To Thrive in Your Career, Create an Action Plan
After the disruptions of 2020-2021, PR professionals “have to reach harder for career opportunities,” said recruiter and career coach Angee Linsey. “In a short-view world, we have to take the long view” through daily, weekly, monthly and annual actions that benefit our careers.
Linsey, author of the book “Dare to Be Deliberate: Level Up Your Communication Career,” presented an ICON 2021 workshop on Oct. 7 titled, “Thriving in Your Post-Pandemic Career.”
Find your direction.
To chart the course of your future career, identify the direction you’d like to take, Linsey said. But remember that “what’s next doesn’t have to be forever.” When necessary, “pause, reset, reimagine and then start again.”
Linsey suggests PR professionals create action plans for their careers. Start by describing your ideal next position. Add your strengths, skills and other attributes that will help you reach that goal. “Know your dealbreakers and non-negotiables” and include them in your plan, too.
Identify five people who are doing the type of work you aspire to, she suggests. Try to talk to them. She advises against cold-calling, but recommends that communicators talk to one of these people every month. Outline what you hope to learn from the conversations.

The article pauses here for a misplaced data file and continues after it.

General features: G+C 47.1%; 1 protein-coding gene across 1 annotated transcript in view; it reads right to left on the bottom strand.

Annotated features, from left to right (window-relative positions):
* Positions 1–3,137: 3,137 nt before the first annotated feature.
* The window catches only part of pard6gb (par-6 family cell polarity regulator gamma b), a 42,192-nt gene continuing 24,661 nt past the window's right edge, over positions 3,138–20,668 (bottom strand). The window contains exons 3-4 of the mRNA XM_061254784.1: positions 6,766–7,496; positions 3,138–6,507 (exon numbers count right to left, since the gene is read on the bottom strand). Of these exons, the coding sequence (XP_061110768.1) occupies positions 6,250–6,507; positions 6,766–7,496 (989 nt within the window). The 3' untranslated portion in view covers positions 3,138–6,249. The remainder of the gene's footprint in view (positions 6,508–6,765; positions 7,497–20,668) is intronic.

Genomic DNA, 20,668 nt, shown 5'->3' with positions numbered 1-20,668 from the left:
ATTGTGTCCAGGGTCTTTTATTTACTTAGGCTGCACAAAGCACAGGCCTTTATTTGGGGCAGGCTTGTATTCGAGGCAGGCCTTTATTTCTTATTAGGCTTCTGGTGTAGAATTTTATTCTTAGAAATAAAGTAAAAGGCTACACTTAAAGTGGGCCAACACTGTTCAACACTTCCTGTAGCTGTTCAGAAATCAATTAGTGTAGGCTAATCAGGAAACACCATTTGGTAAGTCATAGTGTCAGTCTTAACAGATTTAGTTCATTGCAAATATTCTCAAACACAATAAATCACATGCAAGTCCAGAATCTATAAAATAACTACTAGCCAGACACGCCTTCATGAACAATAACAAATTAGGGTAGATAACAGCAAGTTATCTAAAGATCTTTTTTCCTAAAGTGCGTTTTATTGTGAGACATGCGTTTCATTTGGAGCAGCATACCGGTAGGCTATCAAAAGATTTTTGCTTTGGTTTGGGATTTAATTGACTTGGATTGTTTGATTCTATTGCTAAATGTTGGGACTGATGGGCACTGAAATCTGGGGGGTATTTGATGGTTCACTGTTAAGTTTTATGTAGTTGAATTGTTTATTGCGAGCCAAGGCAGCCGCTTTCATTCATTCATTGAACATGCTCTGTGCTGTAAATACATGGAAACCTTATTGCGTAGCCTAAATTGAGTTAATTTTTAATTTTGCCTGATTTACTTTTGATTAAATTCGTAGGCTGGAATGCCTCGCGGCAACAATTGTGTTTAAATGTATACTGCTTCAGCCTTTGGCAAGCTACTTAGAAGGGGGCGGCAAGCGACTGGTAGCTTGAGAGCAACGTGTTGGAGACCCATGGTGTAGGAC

Linsey dislikes the term “networking,” which she said people often consider a chore, or another word for wanting something from colleagues. “Don’t think of it as networking, but as connecting to people you genuinely like.”
It helps to have a natural curiosity about what other people do. “You’ll learn about industries and opportunities that you didn’t know about before.”
Make nurturing your network part of your job, she said. “Don’t wait until you need something to get in touch with your network.” Just like with friendships, “Make time for your network or it will go away.” Develop the habit of staying in touch with your contacts.
Everyone wants to feel their work matters, but sometimes we need to shift our perspective, Linsey said. “Think about who benefits from what you do. Seek out what your purpose is.”
Tell your story.
The ability to tell your own story is an important skill to hone, she said. “Know who you are now and give context for how you got there and where you want to go. Remember that it’s OK to show a little vulnerability.”
If the tumultuous past year and a half has taught us anything, it’s that what matters to us can evolve. “You might have to change how you introduce yourself based on what you do today — but every time you do, you make an impression,” Linsey said. “How you define yourself is how people are going to see you.”